Lorn scores for games and gears up for NYE in MTL
Lorn, photo by Cengiz Yar
Although it came out in the summer, Lorn’s second album, the sludgy and coarse Ask the Dust, is a more appropriate listen in our current winter wonderland. The 26-year-old Milwaukee electronic producer says he’s at his most prolific when it’s “cold and shitty out.” It must be something about competing with the elements that brings the best out of the guy otherwise known as Marcos Ortega.
“I’d probably be just as miserable in the summer — I don’t have air conditioning,” he says. “I’d be too worried about my gear overheating in the sweltering heat. Extreme cold and extreme heat can put you in an interesting mental space, like an idea of self-preservation embedded in everything you do.”
That idea of self-preservation may have kicked in, somewhat, earlier this year as well, when Ask the Dust leaked on the internet (as most albums do). Lorn was so put off by having his work prematurely exposed to the world, he ended up returning to the studio instead of touring his dirty gem. He’s since completed two EPs and has spent the last six months working on a soundtrack to a high-profile video game he legally couldn’t discuss, even though he very much wanted to.
I chatted with Ortega by phone about his first-ever show, his love/hate relationship with Ask the Dust and his love of Commodore 64.
Erik Leijon: So you’re playing New Year’s Eve in Montreal?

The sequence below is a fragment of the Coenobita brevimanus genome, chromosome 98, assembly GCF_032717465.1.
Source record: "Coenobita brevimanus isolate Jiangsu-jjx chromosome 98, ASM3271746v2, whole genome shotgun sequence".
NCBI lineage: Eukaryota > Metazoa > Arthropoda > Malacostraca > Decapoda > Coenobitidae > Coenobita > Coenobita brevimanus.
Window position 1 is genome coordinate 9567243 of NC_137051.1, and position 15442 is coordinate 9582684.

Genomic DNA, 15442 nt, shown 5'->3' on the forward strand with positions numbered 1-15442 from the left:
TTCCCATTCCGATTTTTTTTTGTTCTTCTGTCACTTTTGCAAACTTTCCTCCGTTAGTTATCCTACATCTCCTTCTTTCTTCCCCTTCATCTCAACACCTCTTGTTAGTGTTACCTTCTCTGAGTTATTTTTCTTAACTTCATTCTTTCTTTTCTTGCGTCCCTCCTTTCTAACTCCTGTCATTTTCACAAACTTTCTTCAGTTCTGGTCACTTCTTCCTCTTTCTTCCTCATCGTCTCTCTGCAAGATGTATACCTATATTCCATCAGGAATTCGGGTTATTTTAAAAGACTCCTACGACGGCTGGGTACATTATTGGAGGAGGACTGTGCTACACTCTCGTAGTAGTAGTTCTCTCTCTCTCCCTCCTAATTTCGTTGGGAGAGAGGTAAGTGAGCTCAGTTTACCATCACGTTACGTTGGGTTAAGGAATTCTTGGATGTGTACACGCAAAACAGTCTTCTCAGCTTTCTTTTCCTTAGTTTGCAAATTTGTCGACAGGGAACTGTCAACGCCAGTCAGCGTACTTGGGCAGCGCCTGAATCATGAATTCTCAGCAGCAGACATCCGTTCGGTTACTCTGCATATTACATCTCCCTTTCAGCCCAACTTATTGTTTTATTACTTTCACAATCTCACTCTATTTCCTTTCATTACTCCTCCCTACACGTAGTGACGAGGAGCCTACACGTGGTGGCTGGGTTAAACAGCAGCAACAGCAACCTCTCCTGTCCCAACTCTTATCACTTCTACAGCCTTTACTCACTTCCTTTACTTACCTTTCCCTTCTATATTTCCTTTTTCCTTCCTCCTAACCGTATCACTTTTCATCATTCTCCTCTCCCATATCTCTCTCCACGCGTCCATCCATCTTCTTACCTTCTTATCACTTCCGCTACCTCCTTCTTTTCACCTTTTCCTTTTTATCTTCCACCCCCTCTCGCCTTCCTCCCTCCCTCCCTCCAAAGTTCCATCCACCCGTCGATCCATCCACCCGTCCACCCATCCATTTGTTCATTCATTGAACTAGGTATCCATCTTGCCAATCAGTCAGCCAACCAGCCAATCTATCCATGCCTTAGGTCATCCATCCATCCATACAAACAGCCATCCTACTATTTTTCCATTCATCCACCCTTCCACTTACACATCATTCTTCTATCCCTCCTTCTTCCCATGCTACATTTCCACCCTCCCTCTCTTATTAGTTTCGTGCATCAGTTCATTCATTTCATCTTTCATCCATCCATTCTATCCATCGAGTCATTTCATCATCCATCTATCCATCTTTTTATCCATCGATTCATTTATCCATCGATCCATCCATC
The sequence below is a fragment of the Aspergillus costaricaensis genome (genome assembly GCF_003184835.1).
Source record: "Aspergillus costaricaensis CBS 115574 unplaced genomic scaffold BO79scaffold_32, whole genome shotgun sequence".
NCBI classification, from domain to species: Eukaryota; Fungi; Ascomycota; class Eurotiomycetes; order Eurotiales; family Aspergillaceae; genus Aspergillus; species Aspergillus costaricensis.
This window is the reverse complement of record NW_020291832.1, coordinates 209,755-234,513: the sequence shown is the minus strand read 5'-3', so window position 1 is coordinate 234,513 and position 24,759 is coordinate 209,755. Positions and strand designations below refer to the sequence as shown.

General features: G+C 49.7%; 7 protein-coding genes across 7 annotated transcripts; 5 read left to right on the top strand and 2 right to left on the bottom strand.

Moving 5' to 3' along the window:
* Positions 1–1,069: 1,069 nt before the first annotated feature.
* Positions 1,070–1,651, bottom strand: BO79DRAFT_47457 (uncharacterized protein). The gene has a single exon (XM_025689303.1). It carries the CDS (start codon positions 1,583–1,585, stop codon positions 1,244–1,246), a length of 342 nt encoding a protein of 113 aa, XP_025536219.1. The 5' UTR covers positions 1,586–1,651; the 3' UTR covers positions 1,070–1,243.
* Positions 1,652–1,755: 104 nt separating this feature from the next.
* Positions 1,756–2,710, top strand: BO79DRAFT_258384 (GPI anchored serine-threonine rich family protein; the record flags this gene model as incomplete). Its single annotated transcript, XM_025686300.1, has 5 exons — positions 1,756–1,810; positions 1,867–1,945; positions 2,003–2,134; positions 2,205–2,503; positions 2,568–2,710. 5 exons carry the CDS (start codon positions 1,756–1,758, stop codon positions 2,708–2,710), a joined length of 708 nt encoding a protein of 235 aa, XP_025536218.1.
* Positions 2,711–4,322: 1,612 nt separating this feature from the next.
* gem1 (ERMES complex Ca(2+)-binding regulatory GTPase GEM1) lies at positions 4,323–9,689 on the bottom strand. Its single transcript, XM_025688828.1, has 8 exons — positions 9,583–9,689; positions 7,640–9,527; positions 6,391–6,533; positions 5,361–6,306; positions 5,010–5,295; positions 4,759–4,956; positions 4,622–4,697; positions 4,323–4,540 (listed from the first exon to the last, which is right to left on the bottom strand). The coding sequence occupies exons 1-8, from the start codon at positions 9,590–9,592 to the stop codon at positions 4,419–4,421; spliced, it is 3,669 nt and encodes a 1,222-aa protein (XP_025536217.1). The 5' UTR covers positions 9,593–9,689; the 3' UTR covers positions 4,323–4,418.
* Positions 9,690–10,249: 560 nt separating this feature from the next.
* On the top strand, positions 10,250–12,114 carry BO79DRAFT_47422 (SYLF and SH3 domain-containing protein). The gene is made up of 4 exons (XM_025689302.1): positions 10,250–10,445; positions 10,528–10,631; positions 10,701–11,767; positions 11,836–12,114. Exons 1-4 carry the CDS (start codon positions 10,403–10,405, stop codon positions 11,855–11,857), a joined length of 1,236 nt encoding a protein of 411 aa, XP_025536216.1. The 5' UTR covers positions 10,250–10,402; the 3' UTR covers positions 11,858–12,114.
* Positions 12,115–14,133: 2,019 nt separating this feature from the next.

Lorn: Yeah, Montreal was actually the first place where I ever played a gig. Sixtoo invited me up in 2008, even before I had an album on Brainfeeder. Played my first gig with Sixtoo as Megasoid, Lunice and Jacques Greene at Turbo Crunk. It was my first time in Canada. It was beyond freezing — way colder than anything I had ever felt in America — and I took the Amtrak from New York, where I was living at the time. I got frisked and had my bag searched on the train because I didn’t have any cash and they didn’t believe my story of going to visit a friend. As far as the show, those guys know how to throw a party and still do. First time was a little hairy, but it was the first time I got to play my music.
EL: How do you feel about Ask the Dust these days?
L: It’s weird for me in a lot of ways. Musically, I took a lot of chances that I didn’t on Nothing Else [his debut album]; it’s not as sharp or as polished, but it has a lot more life in it. When it got leaked in June, it took the steam out of it for me, and I haven’t actually toured the record. I’ve been doing soundtrack work, so I guess I’ve separated myself from it quite a bit. But not touring means I’ve been able to write music, and even revisit things from Ask the Dust. I did a series of recordings of it on reel-to-reel, including some B-sides from the album and unfinished versions of the tracks, so I have them on tape and I play them at a really low speed. I did it more for personal listening, though.
EL: What does the new stuff sound like?